By: Rabbi Avi Shafran
The well-known British doctor and pundit Jonathan Miller, who died last month, felt he had the solution to anti-Semitism.
He was quoted in a 1985 book as asserting that, to end Jew-hatred, “the Jew must constantly re-adventure and re-venture himself into assimilation.”
“I just think,” he continued, “it’s the nobler thing to do, unless in fact you happen to be a believer in Orthodoxy, in which case there are self-evident reasons to keep [living Jewish lives]. But, if it’s done for the sole purpose of making sure that in the future you’ll be able to say the prayers for the dead when the Holocaust is finally inflicted again, then I think it is a [cursed] device.”
The good doctor really should have realized that among the most assimilated Jews in modern times were much of German Jewry in the 1800s and the early part of last century, Jews who, in headstrong manner, adopted many of the practices and attitudes of their non-Jewish neighbors. And we all know how, despite those efforts to become “just Germans,” they were cruelly reminded of who in fact they were.
We “believers in Orthodoxy” could have explained to Dr. Miller that, au contraire, assimilation doesn’t prevent Jew hatred; it breeds it. We Jews are meant to be a people apart, and when we try to forget who we are, Hashem allows others to help us remember.
There is much talk these days, for good reason, about what practical steps can be taken to deal with anti-Semitism. In the wake of countless vandalisms of Jewish sites and cemeteries, physical attacks on Jews in Europe and here in America, and vicious verbal ones on the internet, various means of addressing the idiocy of Jew hatred are being put forward.
They are not without merit. Even though Chazal have revealed the law of nature that “Esav hates Yaakov,” there are efforts that can be made to counter both anti-Semitic acts and anti-Semitism itself.
Advocacy for security funding and increased police patrols are examples of the former. And educational efforts in public schools, of the latter.
There are, of course, chassidei umos ha’olam, people with an appreciation of Klal Yisrael; and then there are the aforementioned heirs of Esav. But there are also many people in our current (we hope final) outpost of galus who have as yet unformed attitudes about Jews. And so, educational efforts can be worthy means of fostering sanity and knowledge in young minds.
Another area in which our hishtadlus can help influence open-minded people to reject haters’ libels and imaginings is “upping our game” in our interactions with others.
All of us “visibly Jewish” Jews are aware that eyes are always on us; hopefully, we take pains to not act in any way that might be seen as uncaring or rude. We avoid cutting others off in traffic or raising our voices in public. We try to project the true image of a Torah-faithful Jew: modest, courteous and civil.
Sometimes, though – through no fault of our own – even our entirely proper restraint and reticence are misconstrued. Not only by people looking for anything they can “interpret” negatively, but even by “pareve” citizens who lack any pre-existing animus for us. Being reserved can be misunderstood as being “stand-offish”; avoiding eye contact can be misinterpreted as condescension.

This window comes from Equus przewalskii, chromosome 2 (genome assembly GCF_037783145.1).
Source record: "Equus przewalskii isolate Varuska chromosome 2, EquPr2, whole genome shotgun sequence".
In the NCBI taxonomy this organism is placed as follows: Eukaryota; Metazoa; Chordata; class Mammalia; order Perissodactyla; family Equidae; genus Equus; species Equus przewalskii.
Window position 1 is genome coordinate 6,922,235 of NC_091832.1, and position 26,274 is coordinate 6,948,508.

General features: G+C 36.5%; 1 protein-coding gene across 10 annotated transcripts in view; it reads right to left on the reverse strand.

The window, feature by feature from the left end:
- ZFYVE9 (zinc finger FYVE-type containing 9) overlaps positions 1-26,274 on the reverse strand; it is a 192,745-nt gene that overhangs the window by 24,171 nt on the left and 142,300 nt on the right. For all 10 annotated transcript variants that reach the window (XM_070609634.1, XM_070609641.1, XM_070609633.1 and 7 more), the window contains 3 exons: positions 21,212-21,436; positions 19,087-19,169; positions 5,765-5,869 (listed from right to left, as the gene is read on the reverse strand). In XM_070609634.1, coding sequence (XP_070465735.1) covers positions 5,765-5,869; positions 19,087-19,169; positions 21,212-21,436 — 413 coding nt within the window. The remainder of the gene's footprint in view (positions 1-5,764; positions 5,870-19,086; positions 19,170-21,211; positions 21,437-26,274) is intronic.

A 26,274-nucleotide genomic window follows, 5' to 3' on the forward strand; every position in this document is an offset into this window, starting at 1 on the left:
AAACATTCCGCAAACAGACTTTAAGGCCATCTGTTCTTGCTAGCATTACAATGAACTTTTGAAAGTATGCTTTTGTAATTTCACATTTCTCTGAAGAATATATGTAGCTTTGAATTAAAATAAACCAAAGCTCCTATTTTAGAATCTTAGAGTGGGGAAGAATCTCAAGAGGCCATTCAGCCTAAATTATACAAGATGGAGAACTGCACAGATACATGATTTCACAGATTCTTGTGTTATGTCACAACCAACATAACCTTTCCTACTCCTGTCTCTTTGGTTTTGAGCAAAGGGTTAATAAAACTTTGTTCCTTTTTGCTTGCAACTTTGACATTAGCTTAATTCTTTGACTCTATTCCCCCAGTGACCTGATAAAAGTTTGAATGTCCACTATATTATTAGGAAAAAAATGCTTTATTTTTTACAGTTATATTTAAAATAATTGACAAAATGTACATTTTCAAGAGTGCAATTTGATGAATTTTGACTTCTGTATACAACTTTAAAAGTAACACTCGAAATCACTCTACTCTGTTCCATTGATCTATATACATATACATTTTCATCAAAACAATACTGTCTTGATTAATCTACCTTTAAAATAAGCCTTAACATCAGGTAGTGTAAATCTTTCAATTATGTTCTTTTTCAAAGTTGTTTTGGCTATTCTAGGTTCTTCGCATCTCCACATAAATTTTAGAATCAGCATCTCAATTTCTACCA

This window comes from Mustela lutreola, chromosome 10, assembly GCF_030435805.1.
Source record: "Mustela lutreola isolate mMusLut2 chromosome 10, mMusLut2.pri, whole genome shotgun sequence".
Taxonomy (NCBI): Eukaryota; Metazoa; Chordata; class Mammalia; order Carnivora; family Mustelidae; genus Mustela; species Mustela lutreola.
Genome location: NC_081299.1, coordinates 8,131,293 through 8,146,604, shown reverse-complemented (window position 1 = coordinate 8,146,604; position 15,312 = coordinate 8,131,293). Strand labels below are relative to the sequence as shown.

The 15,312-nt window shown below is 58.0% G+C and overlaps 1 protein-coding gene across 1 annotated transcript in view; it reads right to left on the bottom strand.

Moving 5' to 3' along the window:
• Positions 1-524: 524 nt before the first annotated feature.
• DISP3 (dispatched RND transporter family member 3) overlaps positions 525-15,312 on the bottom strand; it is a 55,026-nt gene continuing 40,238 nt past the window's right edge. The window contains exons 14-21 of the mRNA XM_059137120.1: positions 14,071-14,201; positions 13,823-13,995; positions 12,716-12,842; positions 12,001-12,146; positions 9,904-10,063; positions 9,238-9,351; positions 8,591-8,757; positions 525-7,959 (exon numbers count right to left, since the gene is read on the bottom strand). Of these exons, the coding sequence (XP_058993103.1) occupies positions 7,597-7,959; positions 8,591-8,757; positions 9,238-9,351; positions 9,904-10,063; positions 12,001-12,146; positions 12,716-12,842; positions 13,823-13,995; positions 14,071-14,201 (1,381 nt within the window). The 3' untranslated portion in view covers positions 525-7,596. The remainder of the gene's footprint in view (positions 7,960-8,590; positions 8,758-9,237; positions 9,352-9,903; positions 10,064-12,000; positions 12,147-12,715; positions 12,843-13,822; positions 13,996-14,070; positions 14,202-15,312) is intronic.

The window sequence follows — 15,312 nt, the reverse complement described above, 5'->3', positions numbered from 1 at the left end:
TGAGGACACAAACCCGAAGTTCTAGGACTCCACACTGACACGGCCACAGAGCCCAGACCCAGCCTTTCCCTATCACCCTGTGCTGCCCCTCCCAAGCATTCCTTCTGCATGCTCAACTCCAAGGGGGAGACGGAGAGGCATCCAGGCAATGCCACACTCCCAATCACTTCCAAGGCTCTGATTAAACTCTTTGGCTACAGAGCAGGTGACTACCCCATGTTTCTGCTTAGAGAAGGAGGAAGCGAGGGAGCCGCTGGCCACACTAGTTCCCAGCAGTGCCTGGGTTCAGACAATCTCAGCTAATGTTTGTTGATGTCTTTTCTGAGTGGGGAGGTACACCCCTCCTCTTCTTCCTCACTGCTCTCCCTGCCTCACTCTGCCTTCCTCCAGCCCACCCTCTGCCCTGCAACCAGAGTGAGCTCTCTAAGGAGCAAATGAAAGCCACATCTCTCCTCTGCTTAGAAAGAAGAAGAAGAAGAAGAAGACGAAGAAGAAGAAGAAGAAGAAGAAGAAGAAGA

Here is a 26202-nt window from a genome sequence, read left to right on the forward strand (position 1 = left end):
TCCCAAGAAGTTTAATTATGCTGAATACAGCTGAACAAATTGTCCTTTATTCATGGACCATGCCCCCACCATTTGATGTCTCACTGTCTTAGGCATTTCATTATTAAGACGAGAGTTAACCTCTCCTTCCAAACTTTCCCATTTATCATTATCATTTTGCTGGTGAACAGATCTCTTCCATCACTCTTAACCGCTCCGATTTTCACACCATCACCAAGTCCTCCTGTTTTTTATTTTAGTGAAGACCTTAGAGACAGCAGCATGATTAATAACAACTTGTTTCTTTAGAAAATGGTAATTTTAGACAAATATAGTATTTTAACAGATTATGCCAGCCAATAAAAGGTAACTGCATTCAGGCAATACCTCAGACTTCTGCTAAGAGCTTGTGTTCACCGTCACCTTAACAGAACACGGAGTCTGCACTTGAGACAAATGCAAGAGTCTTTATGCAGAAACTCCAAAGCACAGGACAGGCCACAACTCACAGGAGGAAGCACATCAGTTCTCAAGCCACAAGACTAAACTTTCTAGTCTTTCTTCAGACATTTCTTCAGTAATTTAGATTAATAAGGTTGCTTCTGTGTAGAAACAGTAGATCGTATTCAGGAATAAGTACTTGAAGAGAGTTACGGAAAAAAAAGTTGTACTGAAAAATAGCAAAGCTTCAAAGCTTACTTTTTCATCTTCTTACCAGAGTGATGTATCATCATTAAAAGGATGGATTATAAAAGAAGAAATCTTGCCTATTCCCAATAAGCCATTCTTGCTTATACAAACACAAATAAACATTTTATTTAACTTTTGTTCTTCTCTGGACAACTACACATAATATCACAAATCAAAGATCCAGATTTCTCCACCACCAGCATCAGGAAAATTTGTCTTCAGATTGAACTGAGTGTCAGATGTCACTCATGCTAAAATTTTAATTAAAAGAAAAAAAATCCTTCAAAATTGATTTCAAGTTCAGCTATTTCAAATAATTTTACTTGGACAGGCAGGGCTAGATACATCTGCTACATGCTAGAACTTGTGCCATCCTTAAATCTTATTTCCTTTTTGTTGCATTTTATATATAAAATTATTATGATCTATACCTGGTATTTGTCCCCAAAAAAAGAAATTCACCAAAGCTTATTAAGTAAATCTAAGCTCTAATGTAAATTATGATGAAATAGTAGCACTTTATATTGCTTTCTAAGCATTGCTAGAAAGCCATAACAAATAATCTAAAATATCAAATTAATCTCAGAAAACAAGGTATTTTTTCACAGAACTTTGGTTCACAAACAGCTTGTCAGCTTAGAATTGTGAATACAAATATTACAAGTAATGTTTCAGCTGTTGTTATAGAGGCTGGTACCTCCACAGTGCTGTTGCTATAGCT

Many of us who move among non-Jews during our commutes, or who work in non-Jewish environments, have found that being “proactive” in interactions with others can yield much good will.
An obviously observant Jew who enters a building and holds the door open for anyone behind him has likely, with that almost effortless act, left an impression.
An unsolicited “Good morning” to a fellow elevator passenger does the same. We have here nothing less than the testimony of Rabbi Yochanan ben Zakkai, that no one ever beat him to a greeting, as he was always first to offer one, “even [to] a non-Jew in the marketplace” (Brachos 17a).
Eye contact, when appropriate, is a statement of respect. And its lack, fairly or not, may be taken as the opposite. And a smile should be part of our faces too. Shammai tells us as much: “Receive every person with a pleasant countenance” (Avos 1:15).
Not long ago, a middle-aged African-American woman was waiting, as was I, for a bus that didn’t come. I phoned my wife to ask if she was free to pick me up at the bus stop, and she was. When she arrived, I offered the other would-be bus passenger a ride to her destination, a public housing project. Surprised but overjoyed, she accepted, and we took her home.
A few weeks later, waiting (I do a lot of waiting) for a ferry, I heard a loud, happy “Hi, Rabbi!” from behind me. It was she. And with her were her adult son and several grandchildren in tow. I returned her greeting (with a smile) and said hello to her family members.
End of unremarkable story. But it made me think about how the lady must have described my wife and me to her progeny. And how it might have influenced their picture of “Jews.”
Just as important – perhaps more so – than increasing security measures, police presence and educational programs is strengthening our efforts to show others who we really are.
(This article originally appeared in HaModia)
Rabbi Avi Shafran serves as Agudath Israel of America’s director of public affairs.
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